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The Centers for Disease Control and Prevention (CDC) has estimated that health care-associated infections account for an estimated 1.7 million infections, 99,000 deaths, and $4.5 billion in excess health care costs annually (16). The key interventions used to control health care-associated infections include surveillance (27, 33), isolation of patients with communicable diseases (26) or multidrug-resistant pathogens (81), proper skin antisepsis prior to invasive procedures and hand hygiene by health care workers (12), and appropriate disinfection and sterilization of medical devices and environmental surfaces (73, 75, 79).
Multiple nosocomial outbreaks have resulted from inadequate antisepsis or disinfection. Inadequate skin antisepsis may result from a lack of intrinsic antimicrobial activity of the antiseptic, a resistant pathogen, overdilution of the antiseptic, or the use of a contaminated antiseptic. The inadequate disinfection of medical devices or environmental surfaces may result from a lack of intrinsic antimicrobial activity of the disinfectant, an incorrect choice of a disinfectant, a resistant pathogen, overdilution of the disinfectant, an inadequate duration of disinfection, a lack of contact between the disinfectant and the microbes, or the use of a contaminated disinfectant. Editorials have noted that contaminated antiseptics and disinfectants have been the occasional vehicles of hospital infections for more than 50 years (20, 72, 76). This paper concisely reviews nosocomial outbreaks associated with the use of a microbiologically contaminated germicide and focuses on the currently recommended germicides.
A precise understanding of terminology is important to understanding the uses of germicides in modern health care. Germicides are biocidal agents that inactivate microorganisms and include antiseptics, disinfectants, and preservatives. Antiseptics are antimicrobial substances that are applied to the skin or mucous membranes to reduce the microbial flora. Disinfectants are substances that are applied to inanimate objects to destroy harmful microorganisms, although they may not kill bacterial spores. Decontamination is a procedure that removes pathogenic microorganisms from objects so they are safe to handle, use, or discard. Finally, preservatives are incorporated into medications or fluids to prevent microbial growth. Germicides may become contaminated as a result of improper manufacturing techniques or during shipping (intrinsic contamination) or during manipulation or use within the health care facility (extrinsic contamination).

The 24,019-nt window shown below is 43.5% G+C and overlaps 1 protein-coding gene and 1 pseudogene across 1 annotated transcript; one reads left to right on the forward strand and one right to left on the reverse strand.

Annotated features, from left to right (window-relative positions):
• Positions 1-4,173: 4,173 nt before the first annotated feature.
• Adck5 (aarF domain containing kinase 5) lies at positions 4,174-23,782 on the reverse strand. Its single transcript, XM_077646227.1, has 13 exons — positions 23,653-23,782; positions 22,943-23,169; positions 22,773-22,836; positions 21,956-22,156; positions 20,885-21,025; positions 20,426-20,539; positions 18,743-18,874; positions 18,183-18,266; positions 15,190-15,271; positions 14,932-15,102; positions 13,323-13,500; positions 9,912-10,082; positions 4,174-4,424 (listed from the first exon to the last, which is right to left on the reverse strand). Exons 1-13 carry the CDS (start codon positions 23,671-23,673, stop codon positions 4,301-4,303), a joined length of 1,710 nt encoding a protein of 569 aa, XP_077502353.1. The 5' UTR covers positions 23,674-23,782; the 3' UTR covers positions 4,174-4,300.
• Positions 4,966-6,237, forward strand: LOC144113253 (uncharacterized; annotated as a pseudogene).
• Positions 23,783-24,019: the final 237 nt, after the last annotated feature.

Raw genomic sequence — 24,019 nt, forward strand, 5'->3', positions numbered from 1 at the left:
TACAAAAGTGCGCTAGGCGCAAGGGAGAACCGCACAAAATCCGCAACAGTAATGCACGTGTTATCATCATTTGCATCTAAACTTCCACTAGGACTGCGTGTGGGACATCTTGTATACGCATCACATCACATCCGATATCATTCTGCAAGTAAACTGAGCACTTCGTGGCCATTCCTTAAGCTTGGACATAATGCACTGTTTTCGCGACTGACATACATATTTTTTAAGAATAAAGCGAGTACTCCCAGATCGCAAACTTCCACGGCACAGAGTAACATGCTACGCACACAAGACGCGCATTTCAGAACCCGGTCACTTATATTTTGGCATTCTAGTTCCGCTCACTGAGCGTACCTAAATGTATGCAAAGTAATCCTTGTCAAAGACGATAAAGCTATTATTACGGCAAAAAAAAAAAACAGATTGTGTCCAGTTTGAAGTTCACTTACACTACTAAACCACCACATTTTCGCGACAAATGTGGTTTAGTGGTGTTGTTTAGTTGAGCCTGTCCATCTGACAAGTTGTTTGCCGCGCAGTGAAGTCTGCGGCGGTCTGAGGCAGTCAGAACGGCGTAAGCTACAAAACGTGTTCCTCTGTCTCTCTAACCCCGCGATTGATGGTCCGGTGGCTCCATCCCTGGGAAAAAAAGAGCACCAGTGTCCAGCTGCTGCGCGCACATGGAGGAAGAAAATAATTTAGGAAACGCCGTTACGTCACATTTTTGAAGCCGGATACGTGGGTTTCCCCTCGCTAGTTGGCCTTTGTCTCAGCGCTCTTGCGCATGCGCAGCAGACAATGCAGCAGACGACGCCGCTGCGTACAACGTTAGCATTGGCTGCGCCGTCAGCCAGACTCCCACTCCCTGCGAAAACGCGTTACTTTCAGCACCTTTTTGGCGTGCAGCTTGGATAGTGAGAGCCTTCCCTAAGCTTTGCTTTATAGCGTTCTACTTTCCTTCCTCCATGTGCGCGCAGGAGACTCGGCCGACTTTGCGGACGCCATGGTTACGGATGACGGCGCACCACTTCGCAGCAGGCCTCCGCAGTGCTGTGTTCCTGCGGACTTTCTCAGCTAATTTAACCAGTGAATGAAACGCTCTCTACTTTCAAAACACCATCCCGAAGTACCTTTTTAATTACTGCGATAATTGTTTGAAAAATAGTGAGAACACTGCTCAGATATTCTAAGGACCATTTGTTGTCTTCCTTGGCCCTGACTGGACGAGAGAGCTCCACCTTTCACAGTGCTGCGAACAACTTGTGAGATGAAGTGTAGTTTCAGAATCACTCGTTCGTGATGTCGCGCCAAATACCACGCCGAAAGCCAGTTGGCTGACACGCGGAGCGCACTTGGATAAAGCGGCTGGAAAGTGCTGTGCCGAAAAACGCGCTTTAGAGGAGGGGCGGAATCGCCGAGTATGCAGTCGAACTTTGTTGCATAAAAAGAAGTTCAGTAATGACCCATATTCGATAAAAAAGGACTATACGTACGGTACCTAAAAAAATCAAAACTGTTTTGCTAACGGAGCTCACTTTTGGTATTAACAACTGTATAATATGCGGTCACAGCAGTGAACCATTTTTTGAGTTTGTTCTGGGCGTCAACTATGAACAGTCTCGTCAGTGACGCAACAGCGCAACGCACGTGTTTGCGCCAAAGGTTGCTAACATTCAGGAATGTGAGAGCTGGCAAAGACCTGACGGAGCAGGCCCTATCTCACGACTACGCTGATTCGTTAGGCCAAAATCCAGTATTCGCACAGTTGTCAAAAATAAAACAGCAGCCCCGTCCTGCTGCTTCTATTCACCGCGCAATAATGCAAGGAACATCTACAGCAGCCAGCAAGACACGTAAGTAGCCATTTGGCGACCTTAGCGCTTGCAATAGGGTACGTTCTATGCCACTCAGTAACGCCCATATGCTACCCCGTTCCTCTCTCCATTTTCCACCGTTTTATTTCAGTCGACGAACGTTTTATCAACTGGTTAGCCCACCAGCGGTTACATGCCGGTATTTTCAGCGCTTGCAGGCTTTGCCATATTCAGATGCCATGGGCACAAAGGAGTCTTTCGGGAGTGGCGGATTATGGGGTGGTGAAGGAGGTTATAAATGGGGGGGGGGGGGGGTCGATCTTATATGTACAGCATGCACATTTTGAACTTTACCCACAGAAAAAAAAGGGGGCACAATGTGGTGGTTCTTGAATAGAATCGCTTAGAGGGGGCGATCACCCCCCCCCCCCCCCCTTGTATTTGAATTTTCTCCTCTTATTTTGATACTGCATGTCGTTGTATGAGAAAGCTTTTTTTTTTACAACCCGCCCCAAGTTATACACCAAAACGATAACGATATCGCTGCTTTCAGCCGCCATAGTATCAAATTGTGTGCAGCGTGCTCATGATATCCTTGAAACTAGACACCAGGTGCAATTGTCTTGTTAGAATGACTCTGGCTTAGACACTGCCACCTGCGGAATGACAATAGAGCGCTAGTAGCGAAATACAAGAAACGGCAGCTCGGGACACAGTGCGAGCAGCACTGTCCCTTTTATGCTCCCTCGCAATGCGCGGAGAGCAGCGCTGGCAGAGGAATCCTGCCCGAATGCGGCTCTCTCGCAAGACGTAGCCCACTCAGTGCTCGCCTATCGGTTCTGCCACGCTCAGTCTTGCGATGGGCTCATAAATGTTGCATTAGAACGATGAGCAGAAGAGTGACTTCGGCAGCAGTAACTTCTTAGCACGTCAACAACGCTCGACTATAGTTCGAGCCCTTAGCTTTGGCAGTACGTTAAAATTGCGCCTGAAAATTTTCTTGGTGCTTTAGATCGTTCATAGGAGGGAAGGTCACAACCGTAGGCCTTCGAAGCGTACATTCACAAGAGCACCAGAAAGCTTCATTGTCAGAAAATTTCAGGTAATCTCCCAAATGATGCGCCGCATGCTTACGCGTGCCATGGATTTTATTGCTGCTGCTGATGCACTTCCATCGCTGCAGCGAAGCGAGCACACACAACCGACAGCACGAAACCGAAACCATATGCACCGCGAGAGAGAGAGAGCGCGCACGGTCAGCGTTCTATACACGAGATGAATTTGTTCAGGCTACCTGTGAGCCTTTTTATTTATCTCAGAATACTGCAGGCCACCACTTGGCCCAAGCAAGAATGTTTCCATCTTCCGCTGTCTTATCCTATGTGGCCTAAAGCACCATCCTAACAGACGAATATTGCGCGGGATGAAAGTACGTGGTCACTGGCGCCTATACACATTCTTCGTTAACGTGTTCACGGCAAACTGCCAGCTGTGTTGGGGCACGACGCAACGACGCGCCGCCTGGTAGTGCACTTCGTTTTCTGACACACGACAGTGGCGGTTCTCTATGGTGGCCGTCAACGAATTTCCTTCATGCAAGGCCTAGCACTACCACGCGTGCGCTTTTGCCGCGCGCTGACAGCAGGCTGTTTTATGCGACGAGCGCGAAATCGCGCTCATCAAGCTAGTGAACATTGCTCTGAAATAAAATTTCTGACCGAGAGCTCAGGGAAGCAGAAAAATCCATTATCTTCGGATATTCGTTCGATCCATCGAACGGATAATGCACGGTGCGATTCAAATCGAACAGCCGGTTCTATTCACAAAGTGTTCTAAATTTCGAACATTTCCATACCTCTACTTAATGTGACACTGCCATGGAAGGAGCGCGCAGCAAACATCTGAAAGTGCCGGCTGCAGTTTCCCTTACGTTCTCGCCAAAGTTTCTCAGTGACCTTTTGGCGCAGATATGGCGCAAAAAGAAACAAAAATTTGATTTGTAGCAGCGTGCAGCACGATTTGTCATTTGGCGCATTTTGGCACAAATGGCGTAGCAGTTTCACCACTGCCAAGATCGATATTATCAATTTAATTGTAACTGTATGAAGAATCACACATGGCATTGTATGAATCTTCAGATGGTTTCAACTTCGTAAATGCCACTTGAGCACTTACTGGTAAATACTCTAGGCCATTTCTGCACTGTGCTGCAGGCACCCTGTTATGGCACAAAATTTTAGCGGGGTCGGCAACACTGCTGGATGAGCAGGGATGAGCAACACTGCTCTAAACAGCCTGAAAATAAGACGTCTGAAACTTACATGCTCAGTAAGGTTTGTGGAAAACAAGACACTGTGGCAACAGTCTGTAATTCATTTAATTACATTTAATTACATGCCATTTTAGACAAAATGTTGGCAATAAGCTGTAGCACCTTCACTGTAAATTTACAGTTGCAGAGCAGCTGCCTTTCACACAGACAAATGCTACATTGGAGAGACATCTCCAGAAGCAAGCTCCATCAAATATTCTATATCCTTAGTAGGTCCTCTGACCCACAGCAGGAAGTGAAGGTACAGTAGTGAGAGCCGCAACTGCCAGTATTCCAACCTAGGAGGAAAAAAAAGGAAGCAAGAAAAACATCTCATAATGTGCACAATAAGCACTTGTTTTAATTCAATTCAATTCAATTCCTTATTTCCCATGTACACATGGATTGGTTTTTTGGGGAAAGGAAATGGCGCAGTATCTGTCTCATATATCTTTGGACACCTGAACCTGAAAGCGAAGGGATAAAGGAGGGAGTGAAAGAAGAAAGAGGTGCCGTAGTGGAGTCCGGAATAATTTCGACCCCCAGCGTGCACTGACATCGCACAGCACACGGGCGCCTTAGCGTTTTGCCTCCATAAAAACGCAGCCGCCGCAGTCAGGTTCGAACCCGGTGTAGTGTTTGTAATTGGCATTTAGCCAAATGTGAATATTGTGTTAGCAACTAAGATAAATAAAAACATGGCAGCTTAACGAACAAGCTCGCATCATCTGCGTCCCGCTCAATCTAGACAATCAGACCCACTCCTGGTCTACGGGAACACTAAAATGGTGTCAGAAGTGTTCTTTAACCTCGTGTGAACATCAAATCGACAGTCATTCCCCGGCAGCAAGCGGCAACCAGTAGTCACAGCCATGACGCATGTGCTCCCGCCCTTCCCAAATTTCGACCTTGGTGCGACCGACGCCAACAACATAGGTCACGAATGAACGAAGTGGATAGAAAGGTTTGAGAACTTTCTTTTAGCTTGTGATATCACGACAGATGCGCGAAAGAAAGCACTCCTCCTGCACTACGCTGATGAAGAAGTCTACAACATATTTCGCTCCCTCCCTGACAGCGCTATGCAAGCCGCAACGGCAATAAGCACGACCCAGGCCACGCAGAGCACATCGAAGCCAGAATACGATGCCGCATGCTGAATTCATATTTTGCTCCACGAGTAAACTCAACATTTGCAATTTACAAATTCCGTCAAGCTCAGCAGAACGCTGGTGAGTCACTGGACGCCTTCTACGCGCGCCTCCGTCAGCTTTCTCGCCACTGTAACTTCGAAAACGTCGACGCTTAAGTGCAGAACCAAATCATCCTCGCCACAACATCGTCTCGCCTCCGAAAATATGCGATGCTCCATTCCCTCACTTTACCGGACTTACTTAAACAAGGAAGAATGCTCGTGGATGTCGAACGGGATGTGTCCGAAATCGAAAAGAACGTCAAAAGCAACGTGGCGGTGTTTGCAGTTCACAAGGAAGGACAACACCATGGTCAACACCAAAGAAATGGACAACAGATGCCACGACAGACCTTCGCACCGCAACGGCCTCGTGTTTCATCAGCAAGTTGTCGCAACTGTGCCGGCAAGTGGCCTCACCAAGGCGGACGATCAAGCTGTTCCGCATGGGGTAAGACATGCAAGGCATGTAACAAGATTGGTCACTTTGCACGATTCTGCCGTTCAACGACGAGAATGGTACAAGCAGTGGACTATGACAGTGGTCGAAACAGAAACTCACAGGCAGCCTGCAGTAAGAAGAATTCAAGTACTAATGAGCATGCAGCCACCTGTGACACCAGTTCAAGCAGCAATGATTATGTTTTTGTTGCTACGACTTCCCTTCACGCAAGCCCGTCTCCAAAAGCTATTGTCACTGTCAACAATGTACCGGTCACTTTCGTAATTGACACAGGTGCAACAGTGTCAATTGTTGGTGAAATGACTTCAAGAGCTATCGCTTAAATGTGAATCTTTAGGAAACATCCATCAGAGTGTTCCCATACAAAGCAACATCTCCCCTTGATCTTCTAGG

Microbial resistance to germicides has been reviewed previously (37, 49, 62, 68, 71). As with antibiotic resistance, resistance to germicides may be an intrinsic property or may arise either by chromosomal gene mutation or by the acquisition of genetic material in the form of plasmids or transposons (49, 68, 71). Importantly, although microbes may display intrinsic resistance to specific antiseptics, antibiotic-resistant pathogens (e.g., methicillin-resistant Staphylococcus aureus and vancomycin-resistant enterococci) do not demonstrate resistance to germicides at the currently used contact times and concentrations (29, 66, 67, 69, 70, 92).
Antiseptics are used in health care to reduce the transient microbial flora on the hands of health care providers, to reduce the person-to-person transmission of microbes (e.g., methicillin-resistant Staphylococcus aureus), to prepare the skin of patients prior to invasive procedures, and to achieve surgical hand antisepsis. The products commonly used in the United States include alcohols, chlorhexidine, chloroxylenol, iodine and iodophors, quaternary ammonium compounds (e.g., benzethonium chloride), and triclosan (12). The antimicrobial spectra of the currently used antiseptics are displayed in Table Table2.2. More than 40 outbreaks and pseudo-outbreaks due to contaminated antiseptics have been reported (Table (Table3)3) (4, 5, 8, 10, 11, 13-15, 17, 19, 20, 24, 25, 28, 30, 32, 34, 36, 38, 39, 43, 45-47, 50, 52-54, 58, 59, 61, 63, 78, 83-86, 89-91, 93).
The majority of alcohol-based hand antiseptics contain isopropanol, ethanol, or N-propanol. The latter agent, N-propanol, is not currently approved for use for hand hygiene in the United States. Antiseptic agents are available that combine two alcohols or alcohol solutions and another agent (e.g., hexachlorophene, quaternary ammonium compounds, povidone-iodine, triclosan, or chlorhexidine gluconate). Waterless alcohol foams, liquids, and gels are now widely used in health care to improve compliance with hand hygiene (35, 60, 65). Importantly, alcohols have poor activity against bacterial spores, protozoan oocysts, and certain nonlipophilic (nonenveloped) viruses.
The contamination of alcohol-based solutions has rarely been reported. One pseudoepidemic of bacteremia (34) and one outbreak of bacteremia (54) have been traced to contaminated alcohol used for skin antisepsis. These were traced to the use of intrinsically contaminated alcohol (34) and dilution of the alcohol with contaminated water (54).
Chlorhexidine gluconate is widely used in the United States for hand hygiene. Its antimicrobial activity occurs more slowly than that of alcohols.